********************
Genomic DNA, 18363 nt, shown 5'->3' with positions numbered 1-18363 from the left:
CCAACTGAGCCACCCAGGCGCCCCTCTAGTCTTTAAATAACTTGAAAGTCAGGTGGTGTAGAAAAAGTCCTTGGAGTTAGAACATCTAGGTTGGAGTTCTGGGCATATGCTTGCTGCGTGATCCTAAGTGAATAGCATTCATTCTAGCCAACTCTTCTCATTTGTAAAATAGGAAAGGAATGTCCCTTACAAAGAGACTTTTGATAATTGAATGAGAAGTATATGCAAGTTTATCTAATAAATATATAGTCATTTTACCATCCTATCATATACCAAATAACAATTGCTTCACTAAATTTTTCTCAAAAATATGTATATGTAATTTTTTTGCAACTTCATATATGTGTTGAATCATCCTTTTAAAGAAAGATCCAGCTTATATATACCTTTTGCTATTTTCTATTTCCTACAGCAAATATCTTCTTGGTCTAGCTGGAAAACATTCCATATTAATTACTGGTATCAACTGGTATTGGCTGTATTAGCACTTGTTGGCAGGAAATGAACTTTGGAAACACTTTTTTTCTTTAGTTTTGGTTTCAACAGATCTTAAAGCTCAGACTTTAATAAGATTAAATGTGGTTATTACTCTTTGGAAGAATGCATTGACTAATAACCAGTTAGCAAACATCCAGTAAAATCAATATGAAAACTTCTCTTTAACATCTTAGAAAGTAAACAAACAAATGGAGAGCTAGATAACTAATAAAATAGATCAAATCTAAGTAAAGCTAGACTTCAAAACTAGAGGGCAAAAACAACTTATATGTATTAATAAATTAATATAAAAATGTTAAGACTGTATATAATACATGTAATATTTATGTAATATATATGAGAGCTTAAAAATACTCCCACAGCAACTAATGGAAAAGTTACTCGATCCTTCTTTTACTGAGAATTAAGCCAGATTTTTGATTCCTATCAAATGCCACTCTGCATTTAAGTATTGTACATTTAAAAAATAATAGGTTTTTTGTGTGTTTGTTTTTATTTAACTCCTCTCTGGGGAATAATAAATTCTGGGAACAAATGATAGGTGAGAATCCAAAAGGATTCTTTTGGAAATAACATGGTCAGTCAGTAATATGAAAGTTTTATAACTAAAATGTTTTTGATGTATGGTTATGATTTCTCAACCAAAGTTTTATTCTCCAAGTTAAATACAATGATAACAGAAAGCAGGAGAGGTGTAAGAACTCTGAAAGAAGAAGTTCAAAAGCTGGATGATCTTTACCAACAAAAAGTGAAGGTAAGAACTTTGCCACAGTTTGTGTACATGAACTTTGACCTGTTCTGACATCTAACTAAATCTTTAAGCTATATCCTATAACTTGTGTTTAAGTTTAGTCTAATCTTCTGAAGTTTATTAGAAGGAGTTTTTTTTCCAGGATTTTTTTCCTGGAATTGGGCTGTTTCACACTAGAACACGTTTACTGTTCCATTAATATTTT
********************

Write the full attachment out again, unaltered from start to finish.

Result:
Genomic DNA, 18363 nt, shown 5'->3' with positions numbered 1-18363 from the left:
CCAACTGAGCCACCCAGGCGCCCCTCTAGTCTTTAAATAACTTGAAAGTCAGGTGGTGTAGAAAAAGTCCTTGGAGTTAGAACATCTAGGTTGGAGTTCTGGGCATATGCTTGCTGCGTGATCCTAAGTGAATAGCATTCATTCTAGCCAACTCTTCTCATTTGTAAAATAGGAAAGGAATGTCCCTTACAAAGAGACTTTTGATAATTGAATGAGAAGTATATGCAAGTTTATCTAATAAATATATAGTCATTTTACCATCCTATCATATACCAAATAACAATTGCTTCACTAAATTTTTCTCAAAAATATGTATATGTAATTTTTTTGCAACTTCATATATGTGTTGAATCATCCTTTTAAAGAAAGATCCAGCTTATATATACCTTTTGCTATTTTCTATTTCCTACAGCAAATATCTTCTTGGTCTAGCTGGAAAACATTCCATATTAATTACTGGTATCAACTGGTATTGGCTGTATTAGCACTTGTTGGCAGGAAATGAACTTTGGAAACACTTTTTTTCTTTAGTTTTGGTTTCAACAGATCTTAAAGCTCAGACTTTAATAAGATTAAATGTGGTTATTACTCTTTGGAAGAATGCATTGACTAATAACCAGTTAGCAAACATCCAGTAAAATCAATATGAAAACTTCTCTTTAACATCTTAGAAAGTAAACAAACAAATGGAGAGCTAGATAACTAATAAAATAGATCAAATCTAAGTAAAGCTAGACTTCAAAACTAGAGGGCAAAAACAACTTATATGTATTAATAAATTAATATAAAAATGTTAAGACTGTATATAATACATGTAATATTTATGTAATATATATGAGAGCTTAAAAATACTCCCACAGCAACTAATGGAAAAGTTACTCGATCCTTCTTTTACTGAGAATTAAGCCAGATTTTTGATTCCTATCAAATGCCACTCTGCATTTAAGTATTGTACATTTAAAAAATAATAGGTTTTTTGTGTGTTTGTTTTTATTTAACTCCTCTCTGGGGAATAATAAATTCTGGGAACAAATGATAGGTGAGAATCCAAAAGGATTCTTTTGGAAATAACATGGTCAGTCAGTAATATGAAAGTTTTATAACTAAAATGTTTTTGATGTATGGTTATGATTTCTCAACCAAAGTTTTATTCTCCAAGTTAAATACAATGATAACAGAAAGCAGGAGAGGTGTAAGAACTCTGAAAGAAGAAGTTCAAAAGCTGGATGATCTTTACCAACAAAAAGTGAAGGTAAGAACTTTGCCACAGTTTGTGTACATGAACTTTGACCTGTTCTGACATCTAACTAAATCTTTAAGCTATATCCTATAACTTGTGTTTAAGTTTAGTCTAATCTTCTGAAGTTTATTAGAAGGAGTTTTTTTTCCAGGATTTTTTTCCTGGAATTGGGCTGTTTCACACTAGAACACGTTTACTGTTCCATTAATATTTT